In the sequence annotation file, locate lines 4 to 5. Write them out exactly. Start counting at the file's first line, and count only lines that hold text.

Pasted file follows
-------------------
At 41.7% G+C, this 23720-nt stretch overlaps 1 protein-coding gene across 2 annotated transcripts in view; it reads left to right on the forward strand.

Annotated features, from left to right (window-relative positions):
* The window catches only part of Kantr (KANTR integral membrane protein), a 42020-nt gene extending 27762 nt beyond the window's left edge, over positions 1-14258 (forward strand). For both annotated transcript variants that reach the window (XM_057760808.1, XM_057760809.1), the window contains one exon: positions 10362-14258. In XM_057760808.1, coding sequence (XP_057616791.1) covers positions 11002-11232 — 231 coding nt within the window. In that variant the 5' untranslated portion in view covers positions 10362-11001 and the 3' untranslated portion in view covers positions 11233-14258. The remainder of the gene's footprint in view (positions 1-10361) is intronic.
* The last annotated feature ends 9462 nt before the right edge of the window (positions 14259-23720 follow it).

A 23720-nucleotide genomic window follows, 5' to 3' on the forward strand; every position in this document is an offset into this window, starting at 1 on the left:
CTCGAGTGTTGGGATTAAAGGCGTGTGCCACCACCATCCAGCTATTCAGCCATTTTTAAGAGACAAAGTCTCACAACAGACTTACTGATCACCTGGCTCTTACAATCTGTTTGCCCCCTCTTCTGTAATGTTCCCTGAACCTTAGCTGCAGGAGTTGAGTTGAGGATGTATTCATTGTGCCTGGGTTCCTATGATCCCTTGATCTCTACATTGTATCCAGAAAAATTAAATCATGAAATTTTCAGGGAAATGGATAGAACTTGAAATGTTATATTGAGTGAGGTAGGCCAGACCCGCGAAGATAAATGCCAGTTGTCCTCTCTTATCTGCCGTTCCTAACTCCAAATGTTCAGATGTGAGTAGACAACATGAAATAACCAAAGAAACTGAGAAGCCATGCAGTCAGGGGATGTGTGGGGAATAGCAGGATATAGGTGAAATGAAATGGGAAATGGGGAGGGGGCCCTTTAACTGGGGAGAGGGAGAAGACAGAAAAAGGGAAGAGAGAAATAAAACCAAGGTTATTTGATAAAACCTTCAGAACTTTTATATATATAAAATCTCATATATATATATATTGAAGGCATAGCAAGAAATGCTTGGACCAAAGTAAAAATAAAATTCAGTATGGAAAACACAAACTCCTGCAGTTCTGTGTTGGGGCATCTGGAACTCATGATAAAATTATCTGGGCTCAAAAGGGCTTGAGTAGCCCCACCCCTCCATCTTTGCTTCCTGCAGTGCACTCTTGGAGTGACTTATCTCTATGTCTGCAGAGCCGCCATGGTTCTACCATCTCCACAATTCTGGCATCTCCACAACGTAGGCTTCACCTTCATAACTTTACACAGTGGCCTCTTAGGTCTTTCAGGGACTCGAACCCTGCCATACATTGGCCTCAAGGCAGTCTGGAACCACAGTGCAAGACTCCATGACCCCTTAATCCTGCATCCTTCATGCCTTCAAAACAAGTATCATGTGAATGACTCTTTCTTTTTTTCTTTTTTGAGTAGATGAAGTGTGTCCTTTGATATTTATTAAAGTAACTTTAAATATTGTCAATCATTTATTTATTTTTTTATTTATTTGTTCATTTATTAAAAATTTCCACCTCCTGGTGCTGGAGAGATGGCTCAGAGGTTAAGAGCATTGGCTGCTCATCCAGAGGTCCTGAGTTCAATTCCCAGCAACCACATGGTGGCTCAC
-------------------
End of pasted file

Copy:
* The last annotated feature ends 9462 nt before the right edge of the window (positions 14259-23720 follow it).

A 23720-nucleotide genomic window follows, 5' to 3' on the forward strand; every position in this document is an offset into this window, starting at 1 on the left: